Floating floors in commercial, public and industrial buildings

Many buildings feature floor assemblies that must withstand extreme loads, and at the same time provide excellent sound isolation. Buildings like convention centers, public halls, production facilities, warehouses, performing arts centers, and gyms see consistent high point loads or heavy impacts; such as dropped weights. Additionally, these areas incur potentially higher loads generated by people, pallet jacks, forklifts, maintenance equipment, or even cars and trucks. These objects cause vibration and structure-borne sound when moving on the floor.

When these areas are structurally connected to other areas of a building which require low noise conditions for living, working, education or vibration-sensitive equipment, proper sound and vibration isolation is required.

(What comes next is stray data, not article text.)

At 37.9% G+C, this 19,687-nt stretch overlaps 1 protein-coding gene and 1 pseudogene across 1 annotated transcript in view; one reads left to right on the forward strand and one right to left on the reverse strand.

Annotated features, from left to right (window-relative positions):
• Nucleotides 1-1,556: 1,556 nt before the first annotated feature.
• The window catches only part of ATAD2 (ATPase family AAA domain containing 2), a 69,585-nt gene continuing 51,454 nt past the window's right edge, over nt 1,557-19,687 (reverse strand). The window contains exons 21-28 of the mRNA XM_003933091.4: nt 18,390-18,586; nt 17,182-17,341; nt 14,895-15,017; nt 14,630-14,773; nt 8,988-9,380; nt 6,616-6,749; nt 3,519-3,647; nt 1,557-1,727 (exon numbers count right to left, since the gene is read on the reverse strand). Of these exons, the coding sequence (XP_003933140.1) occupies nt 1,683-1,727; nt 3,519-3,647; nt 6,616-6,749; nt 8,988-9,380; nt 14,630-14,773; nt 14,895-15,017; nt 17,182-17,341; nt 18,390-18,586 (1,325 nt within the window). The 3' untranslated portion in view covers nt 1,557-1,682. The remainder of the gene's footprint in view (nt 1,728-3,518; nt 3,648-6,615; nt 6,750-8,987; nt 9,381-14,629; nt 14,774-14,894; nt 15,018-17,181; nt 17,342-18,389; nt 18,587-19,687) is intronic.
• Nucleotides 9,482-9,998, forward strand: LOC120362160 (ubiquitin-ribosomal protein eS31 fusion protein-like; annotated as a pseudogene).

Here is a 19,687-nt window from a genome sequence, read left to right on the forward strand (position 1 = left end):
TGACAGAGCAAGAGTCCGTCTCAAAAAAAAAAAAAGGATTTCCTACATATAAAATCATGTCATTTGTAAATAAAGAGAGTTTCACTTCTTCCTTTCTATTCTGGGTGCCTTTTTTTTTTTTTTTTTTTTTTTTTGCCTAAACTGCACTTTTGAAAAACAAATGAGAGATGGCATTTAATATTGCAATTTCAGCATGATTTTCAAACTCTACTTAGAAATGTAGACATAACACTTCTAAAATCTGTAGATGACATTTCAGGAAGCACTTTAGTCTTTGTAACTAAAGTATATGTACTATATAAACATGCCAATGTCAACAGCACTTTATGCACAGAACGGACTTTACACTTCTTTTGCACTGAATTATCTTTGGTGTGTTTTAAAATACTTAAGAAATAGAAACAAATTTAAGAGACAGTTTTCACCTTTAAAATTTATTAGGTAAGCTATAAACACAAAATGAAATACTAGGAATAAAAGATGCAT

Generally, the most effective way to isolate vibrations and structure-borne sound is isolating the vibration source. This stops the sound and vibrations before they would be transmitted into other areas of the building. This can be done by creating floating floors, or by decoupling slabs, columns and walls.


Example of a floating floor

  1. flooring, e.g. marble, ceramic tiles, hardwood, vinyl
  2. floating concrete slab
  3. polyethylene film (8 mil)
  4. Regupol® / Regufoam® isolation materials
  5. concrete subfloor
  6. perimeter isolation strips